On Tue, 2011-10-04 at 09:11 -0600, Richard Esplin wrote:
> I have never played with node.js, but I hear lots of hype. Today twitter directed me to this article:
> http://teddziuba.com/2011/10/node-js-is-cancer.html >
> Anyone have an informed opinion on the thesis that Node.js is cancer?
tl;dr No, node.js is not a cancer, but it also not a general purpose
It's a shame that such a low content blog post is getting so much
attention. The author obviously took very little time to understand what
node is and where it might fit in a larger architecture.
(1) The author points out that performing CPU intensive work will block
the entire node process. Borrowing the author's own tone: no s***,
Sherlock. That's one of the first things taught in any decent node.js
introduction. Not hard to deal with.
(2) Some mumbo jumbo about Unix and CGI. Honestly, I have a hard time
finding a coherent thought in this part of the essay.
First he claims, without citing any proof, that the preferred solution
is to "use [node.js] to serve production traffic". Depending on what
you're doing, that might be true. For example, if you're building a chat
server there's really no point in repeatedly proxying through something
else. But for serving static media, I would disagree. Except during
development, I've seen no recommendation to deploy node.js alone.
In the next paragraph he claims that if you google for advice, most
people recommended putting nginx in front of node.js. This is the exact
sort of architecture he seems to be advocating in the previous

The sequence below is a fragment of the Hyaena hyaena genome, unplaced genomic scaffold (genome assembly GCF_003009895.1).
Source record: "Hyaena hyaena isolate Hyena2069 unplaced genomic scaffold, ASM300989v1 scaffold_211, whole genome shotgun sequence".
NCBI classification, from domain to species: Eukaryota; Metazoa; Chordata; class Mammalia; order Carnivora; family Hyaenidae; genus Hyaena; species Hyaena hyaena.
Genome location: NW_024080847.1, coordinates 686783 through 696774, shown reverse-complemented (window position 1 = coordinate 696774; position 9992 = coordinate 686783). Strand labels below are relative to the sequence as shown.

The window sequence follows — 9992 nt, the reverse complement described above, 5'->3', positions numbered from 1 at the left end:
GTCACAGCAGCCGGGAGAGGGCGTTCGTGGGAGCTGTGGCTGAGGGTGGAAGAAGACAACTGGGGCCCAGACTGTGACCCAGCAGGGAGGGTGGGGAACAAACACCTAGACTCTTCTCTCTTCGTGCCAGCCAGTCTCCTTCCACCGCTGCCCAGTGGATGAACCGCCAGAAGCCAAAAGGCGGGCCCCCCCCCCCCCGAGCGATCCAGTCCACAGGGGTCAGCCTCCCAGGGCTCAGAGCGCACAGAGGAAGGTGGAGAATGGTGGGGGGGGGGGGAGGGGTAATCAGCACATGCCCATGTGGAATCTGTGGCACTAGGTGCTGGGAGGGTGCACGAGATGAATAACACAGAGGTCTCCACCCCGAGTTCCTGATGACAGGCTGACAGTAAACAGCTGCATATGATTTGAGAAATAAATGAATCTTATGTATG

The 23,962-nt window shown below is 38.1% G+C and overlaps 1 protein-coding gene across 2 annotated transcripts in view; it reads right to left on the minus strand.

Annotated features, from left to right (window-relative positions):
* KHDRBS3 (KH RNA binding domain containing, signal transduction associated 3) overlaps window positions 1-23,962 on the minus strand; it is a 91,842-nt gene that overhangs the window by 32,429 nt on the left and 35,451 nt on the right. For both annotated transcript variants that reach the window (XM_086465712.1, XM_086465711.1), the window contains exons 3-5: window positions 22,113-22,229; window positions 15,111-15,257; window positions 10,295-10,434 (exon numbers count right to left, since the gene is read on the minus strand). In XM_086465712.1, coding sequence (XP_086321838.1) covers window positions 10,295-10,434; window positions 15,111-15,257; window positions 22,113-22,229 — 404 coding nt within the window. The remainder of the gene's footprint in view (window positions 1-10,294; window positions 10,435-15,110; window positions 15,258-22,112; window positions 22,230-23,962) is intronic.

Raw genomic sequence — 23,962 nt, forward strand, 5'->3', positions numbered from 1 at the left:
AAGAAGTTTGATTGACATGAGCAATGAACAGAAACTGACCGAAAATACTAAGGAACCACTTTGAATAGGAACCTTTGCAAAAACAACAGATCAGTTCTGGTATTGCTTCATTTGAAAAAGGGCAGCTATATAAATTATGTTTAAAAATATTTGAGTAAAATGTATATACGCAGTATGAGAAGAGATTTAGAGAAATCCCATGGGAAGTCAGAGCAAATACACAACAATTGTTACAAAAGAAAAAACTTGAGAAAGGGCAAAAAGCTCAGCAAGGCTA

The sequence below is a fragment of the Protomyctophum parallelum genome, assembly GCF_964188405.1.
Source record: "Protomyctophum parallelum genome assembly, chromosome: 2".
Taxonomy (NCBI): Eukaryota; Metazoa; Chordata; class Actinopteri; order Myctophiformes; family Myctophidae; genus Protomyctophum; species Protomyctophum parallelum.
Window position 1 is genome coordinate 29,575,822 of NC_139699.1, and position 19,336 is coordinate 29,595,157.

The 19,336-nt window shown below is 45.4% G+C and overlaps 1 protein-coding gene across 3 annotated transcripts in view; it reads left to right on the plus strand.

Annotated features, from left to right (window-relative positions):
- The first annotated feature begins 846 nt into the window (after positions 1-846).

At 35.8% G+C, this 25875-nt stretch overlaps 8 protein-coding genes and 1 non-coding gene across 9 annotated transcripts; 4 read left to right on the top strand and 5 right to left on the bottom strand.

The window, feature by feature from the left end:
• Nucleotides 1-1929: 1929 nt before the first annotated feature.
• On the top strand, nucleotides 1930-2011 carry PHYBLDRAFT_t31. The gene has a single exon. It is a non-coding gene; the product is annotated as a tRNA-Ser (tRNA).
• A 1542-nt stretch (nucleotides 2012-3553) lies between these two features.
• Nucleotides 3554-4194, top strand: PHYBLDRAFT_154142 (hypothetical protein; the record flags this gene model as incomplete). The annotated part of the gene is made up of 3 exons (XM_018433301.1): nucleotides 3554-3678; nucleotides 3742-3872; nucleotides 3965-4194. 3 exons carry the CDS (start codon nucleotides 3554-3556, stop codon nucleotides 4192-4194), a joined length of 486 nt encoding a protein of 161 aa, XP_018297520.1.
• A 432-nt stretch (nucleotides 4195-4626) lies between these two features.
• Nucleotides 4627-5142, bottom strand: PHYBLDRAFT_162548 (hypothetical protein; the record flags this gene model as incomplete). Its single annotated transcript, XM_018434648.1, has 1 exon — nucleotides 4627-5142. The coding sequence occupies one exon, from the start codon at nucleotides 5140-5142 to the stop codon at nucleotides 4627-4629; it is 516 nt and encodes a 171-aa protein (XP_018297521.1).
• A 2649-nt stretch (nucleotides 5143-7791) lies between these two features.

paragraph, yet somehow by this paragraph it becomes unacceptable.
Apparently because node.js requires multiple processes to take advantage
of multiple cores. I guess he hasn't noticed that many people still use
the Apache pre-fork engine without catastrophic results.
He make a big deal that node.js is built around HTTP. In other words,
instead of using mod_wsgi or mod_jk you'd use mod_proxy to connect
Apache to a node backend. I'm not sure how this is equivalent to cancer,
but there you have it.
it's not really a point worth debating.
(4) Node.js is definitely not a competitor to Java. Nor is it an exact
competitor to Python/Ruby/Perl. It's more a a competitor with Erlang,
but only if you squint and tilt your head.
Some things in node.js are a much bigger pain. For example: Writing
non-blocking code without syntactic sugar is painful. ORMs are in their
infancy, and it's not clear the node community will ever care enough to
create a great one. V8 is obviously designed for desktop use, not big
Some things are much, much easier. V8 trashes Perl/Python/Ruby for
performance and memory usage. Node's creator is committed to keeping it
small and understandable. There's little danger of accidentally doing
blocking work in what should be a short, asynchronous architecture. The
potential for reusing validation code in both the front end and back end
Low CPU, asynchronous, long connections like chat is a pretty obvious
use for node. But so are infrastructure tools. Of all the CSS generators
I've evaluated, Stylus is most beautiful. Using node.js to integrate
uglify-js and JSLint or JSHint into your deployment process
just makes good sense.
And that's just the tip of the iceberg. Right now Node.js is
experiencing a cambrian explosion of interesting new libraries,
frameworks, and tools. I haven't personally shipped anything based on
node.js yet, but it's definitely a technology worth keeping track of.
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